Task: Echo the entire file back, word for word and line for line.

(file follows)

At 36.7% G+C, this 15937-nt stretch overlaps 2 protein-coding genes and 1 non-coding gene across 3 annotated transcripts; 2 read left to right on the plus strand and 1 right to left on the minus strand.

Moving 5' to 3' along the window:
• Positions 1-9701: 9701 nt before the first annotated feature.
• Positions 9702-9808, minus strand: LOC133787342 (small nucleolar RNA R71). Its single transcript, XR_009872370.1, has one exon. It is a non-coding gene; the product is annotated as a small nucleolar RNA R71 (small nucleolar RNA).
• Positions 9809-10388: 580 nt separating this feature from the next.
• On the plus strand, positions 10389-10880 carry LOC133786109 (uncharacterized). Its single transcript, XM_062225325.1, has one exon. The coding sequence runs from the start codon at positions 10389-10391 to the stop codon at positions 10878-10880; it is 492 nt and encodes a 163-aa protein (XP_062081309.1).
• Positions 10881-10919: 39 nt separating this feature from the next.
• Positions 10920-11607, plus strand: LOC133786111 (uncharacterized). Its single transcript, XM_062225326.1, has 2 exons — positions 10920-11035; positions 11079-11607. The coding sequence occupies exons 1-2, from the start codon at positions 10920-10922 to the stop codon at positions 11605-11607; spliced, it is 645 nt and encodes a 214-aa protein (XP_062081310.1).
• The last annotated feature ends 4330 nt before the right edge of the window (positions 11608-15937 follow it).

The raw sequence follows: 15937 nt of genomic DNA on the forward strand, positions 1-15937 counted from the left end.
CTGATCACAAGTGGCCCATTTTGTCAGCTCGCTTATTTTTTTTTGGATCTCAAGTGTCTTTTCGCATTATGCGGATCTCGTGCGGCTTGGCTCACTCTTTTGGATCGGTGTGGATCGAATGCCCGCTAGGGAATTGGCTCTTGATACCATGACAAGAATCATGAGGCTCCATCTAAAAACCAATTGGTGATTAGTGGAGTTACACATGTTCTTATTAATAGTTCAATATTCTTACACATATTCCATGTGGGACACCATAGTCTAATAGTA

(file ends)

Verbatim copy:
At 36.7% G+C, this 15937-nt stretch overlaps 2 protein-coding genes and 1 non-coding gene across 3 annotated transcripts; 2 read left to right on the plus strand and 1 right to left on the minus strand.

Moving 5' to 3' along the window:
• Positions 1-9701: 9701 nt before the first annotated feature.
• Positions 9702-9808, minus strand: LOC133787342 (small nucleolar RNA R71). Its single transcript, XR_009872370.1, has one exon. It is a non-coding gene; the product is annotated as a small nucleolar RNA R71 (small nucleolar RNA).
• Positions 9809-10388: 580 nt separating this feature from the next.
• On the plus strand, positions 10389-10880 carry LOC133786109 (uncharacterized). Its single transcript, XM_062225325.1, has one exon. The coding sequence runs from the start codon at positions 10389-10391 to the stop codon at positions 10878-10880; it is 492 nt and encodes a 163-aa protein (XP_062081309.1).
• Positions 10881-10919: 39 nt separating this feature from the next.
• Positions 10920-11607, plus strand: LOC133786111 (uncharacterized). Its single transcript, XM_062225326.1, has 2 exons — positions 10920-11035; positions 11079-11607. The coding sequence occupies exons 1-2, from the start codon at positions 10920-10922 to the stop codon at positions 11605-11607; spliced, it is 645 nt and encodes a 214-aa protein (XP_062081310.1).
• The last annotated feature ends 4330 nt before the right edge of the window (positions 11608-15937 follow it).

The raw sequence follows: 15937 nt of genomic DNA on the forward strand, positions 1-15937 counted from the left end.
CTGATCACAAGTGGCCCATTTTGTCAGCTCGCTTATTTTTTTTTGGATCTCAAGTGTCTTTTCGCATTATGCGGATCTCGTGCGGCTTGGCTCACTCTTTTGGATCGGTGTGGATCGAATGCCCGCTAGGGAATTGGCTCTTGATACCATGACAAGAATCATGAGGCTCCATCTAAAAACCAATTGGTGATTAGTGGAGTTACACATGTTCTTATTAATAGTTCAATATTCTTACACATATTCCATGTGGGACACCATAGTCTAATAGTA